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    Human Factors Methods: A Practical Guide for Engineering and Design (Paperback) By (author) Neville Stanton, By (author) Paul Salmon, By (author) Guy Walker, By (author) Christopher Baber, By (author) Dan Jenkins


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    Description"Human Factors Methods: A Practical Guide for Engineering and Design" presents more than ninety design and evaluation methods, and is designed to act as an ergonomics methods manual, aiding both students and practitioners. The eleven sections of the book represent the different categories of ergonomics methods and techniques that can be used in the evaluation and design process. Offering a 'how-to' text on a substantial range of ergonomics methods that can be used in the design and evaluation of products and systems, it is a comprehensive point of reference for all these methods. An overview of the methods is presented in chapter one, with a methods matrix showing which can be used in conjunction. The following chapters detail the methods showing how to apply them in practice. Flowcharts, procedures and examples cover the requirements of a diverse audience and varied applications of the methods. The final chapter presents a case study of methods being used together in a system evaluation project.

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    Human Factors Methods
    A Practical Guide for Engineering and Design
    Authors and contributors
    By (author) Neville Stanton, By (author) Paul Salmon, By (author) Guy Walker, By (author) Christopher Baber, By (author) Dan Jenkins
    Physical properties
    Format: Paperback
    Number of pages: 600
    Width: 172 mm
    Height: 244 mm
    Thickness: 38 mm
    Weight: 1,247 g
    ISBN 13: 9780754646617
    ISBN 10: 0754646610

    B&T Book Type: NF
    BIC E4L: TEC
    BIC subject category V2: KNXC
    B&T Merchandise Category: TXT
    B&T Modifier: Subject Development: 20
    Nielsen BookScan Product Class 3: S9.0
    B&T Modifier: Region of Publication: 03
    LC subject heading:
    B&T General Subject: 710
    Warengruppen-Systematik des deutschen Buchhandels: 26820
    B&T Modifier: Academic Level: 02
    Ingram Subject Code: TE
    BISAC V2.8: TEC016000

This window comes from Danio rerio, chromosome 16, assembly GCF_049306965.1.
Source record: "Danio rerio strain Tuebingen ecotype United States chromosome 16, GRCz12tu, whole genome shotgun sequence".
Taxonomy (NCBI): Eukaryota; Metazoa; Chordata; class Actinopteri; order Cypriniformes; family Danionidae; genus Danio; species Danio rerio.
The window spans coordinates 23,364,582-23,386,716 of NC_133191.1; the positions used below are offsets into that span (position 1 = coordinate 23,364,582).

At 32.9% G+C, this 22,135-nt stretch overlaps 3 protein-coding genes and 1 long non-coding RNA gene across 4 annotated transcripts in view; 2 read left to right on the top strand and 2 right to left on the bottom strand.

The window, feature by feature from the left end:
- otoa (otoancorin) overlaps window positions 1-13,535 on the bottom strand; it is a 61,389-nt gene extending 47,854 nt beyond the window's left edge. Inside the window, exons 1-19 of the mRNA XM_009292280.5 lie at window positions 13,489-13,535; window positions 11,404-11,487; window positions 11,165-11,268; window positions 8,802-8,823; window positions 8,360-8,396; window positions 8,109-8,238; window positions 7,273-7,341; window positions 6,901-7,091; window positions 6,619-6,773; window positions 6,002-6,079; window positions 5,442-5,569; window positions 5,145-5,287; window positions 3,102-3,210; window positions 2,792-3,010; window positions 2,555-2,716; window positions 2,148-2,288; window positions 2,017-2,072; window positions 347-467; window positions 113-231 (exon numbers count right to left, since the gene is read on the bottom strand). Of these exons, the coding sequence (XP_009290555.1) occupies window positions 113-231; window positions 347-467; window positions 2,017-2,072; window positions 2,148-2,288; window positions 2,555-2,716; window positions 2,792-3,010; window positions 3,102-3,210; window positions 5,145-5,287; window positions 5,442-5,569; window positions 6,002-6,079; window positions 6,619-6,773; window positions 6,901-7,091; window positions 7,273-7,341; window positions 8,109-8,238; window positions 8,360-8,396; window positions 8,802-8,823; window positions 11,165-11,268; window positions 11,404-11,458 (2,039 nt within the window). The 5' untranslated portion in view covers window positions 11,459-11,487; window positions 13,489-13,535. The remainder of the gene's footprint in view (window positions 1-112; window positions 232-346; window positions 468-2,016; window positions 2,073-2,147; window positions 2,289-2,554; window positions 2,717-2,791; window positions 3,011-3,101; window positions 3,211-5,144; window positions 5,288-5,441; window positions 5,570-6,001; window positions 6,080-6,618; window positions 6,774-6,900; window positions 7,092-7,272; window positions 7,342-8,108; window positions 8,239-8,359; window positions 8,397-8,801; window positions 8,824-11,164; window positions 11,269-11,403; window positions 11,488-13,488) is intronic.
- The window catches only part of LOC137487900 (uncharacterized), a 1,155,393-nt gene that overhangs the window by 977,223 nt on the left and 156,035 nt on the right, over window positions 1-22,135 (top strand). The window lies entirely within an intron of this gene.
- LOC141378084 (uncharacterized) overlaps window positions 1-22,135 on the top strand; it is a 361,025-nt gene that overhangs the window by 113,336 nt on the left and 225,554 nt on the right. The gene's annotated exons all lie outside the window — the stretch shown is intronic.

LC subject heading: ,
    DC22: 620.8/2, 620.82
    BISAC V2.8: DES000000, TEC009000
    BIC subject category V2: TBC
    LC subject heading:
    BIC subject category V2: TBDG, UBH
    LC classification: TA166 .H795 2005
    Thema V1.0: KNX, UBH, TBC, TBDG
    Illustrations note
    includes 101 b&w illustrations
    Ashgate Publishing Group
    Imprint name
    Ashgate Publishing Limited
    Publication date
    30 December 2005
    Publication City/Country
    Author Information
    Professor Neville Stanton holds a Chair in Human-Centred Design. The Ergonomics Society awarded him the Otto Edholm medal in 2001 for his contribution to basic and applied ergonomics research. He is currently Research Professor at Brunel University, West London, UK. Paul Salmon is a Human Factors researcher and is currently working as a Research Fellow at Monash Unversity Accident Research Centre (MUARC) in Melbourne, Australia. Paul has a BSc (Hons) in Sports Science and an MSc in Applied Ergonomics, both from the University of Sunderland in the UK, and is currently studying for a PhD in the area of distributed situation awareness. Dr Guy H. Walker holds a BSc Hons degree in Psychology and a PhD in Human Factors. He has published widely on numerous topics concerned with user centred design and currently works within the DTC HFI consortium at Brunel University, West London, UK. Dr Chris Baber holds a BA (Hons) in Psychology and English from Keele University and a PhD in Speech Technology at Aston University. He is currently Reader in Interactive Systems Design within the School of Electronic and Electrical Engineering at the University of Birmingham, UK. Dan Jenkins graduated in 2004 from Brunel University with MEng (Hons) in Mechanical Engineering and Design. He is currently a full-time research fellow on the HFI-DTC project at Brunel University, West London, UK, and is studying for a PhD related to the project.
    Table of contents
    Introduction to human factors methods; Data collection methods; Task analysis methods; Cognitive task analysis methods; Process charting methods; Human error identification methods; Situation awareness assessment methods; Mental workload assessment methods; Team assessment methods; Interface analysis methods; Design methods; Performance time prediction methods; Integration of human factors methods; Appendix 1 - human factors methods database; Bibliography and references; Index.